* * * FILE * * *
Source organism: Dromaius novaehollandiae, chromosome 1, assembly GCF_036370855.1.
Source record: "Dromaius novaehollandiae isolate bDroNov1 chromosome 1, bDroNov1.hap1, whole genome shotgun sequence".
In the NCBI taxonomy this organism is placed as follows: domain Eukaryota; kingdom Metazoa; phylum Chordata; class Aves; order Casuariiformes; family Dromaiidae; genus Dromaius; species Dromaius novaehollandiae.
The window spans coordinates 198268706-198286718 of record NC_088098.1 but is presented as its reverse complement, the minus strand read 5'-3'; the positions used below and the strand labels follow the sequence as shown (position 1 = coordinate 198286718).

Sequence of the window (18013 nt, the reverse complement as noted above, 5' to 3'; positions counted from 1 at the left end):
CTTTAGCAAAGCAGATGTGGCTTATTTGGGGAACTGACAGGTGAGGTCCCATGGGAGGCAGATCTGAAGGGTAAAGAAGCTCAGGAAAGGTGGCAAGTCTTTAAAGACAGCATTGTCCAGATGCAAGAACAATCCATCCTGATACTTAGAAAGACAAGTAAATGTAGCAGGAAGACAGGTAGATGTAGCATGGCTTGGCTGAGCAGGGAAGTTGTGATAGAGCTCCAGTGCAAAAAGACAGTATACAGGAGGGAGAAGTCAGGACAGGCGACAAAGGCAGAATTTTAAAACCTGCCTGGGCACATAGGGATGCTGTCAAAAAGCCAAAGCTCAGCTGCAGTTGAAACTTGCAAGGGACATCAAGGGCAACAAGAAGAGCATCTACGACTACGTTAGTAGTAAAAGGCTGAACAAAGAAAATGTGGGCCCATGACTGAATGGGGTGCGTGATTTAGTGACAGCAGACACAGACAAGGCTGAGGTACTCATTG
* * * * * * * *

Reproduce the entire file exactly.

Source organism: Dromaius novaehollandiae, chromosome 1, assembly GCF_036370855.1.
Source record: "Dromaius novaehollandiae isolate bDroNov1 chromosome 1, bDroNov1.hap1, whole genome shotgun sequence".
In the NCBI taxonomy this organism is placed as follows: domain Eukaryota; kingdom Metazoa; phylum Chordata; class Aves; order Casuariiformes; family Dromaiidae; genus Dromaius; species Dromaius novaehollandiae.
The window spans coordinates 198268706-198286718 of record NC_088098.1 but is presented as its reverse complement, the minus strand read 5'-3'; the positions used below and the strand labels follow the sequence as shown (position 1 = coordinate 198286718).

Sequence of the window (18013 nt, the reverse complement as noted above, 5' to 3'; positions counted from 1 at the left end):
CTTTAGCAAAGCAGATGTGGCTTATTTGGGGAACTGACAGGTGAGGTCCCATGGGAGGCAGATCTGAAGGGTAAAGAAGCTCAGGAAAGGTGGCAAGTCTTTAAAGACAGCATTGTCCAGATGCAAGAACAATCCATCCTGATACTTAGAAAGACAAGTAAATGTAGCAGGAAGACAGGTAGATGTAGCATGGCTTGGCTGAGCAGGGAAGTTGTGATAGAGCTCCAGTGCAAAAAGACAGTATACAGGAGGGAGAAGTCAGGACAGGCGACAAAGGCAGAATTTTAAAACCTGCCTGGGCACATAGGGATGCTGTCAAAAAGCCAAAGCTCAGCTGCAGTTGAAACTTGCAAGGGACATCAAGGGCAACAAGAAGAGCATCTACGACTACGTTAGTAGTAAAAGGCTGAACAAAGAAAATGTGGGCCCATGACTGAATGGGGTGCGTGATTTAGTGACAGCAGACACAGACAAGGCTGAGGTACTCATTG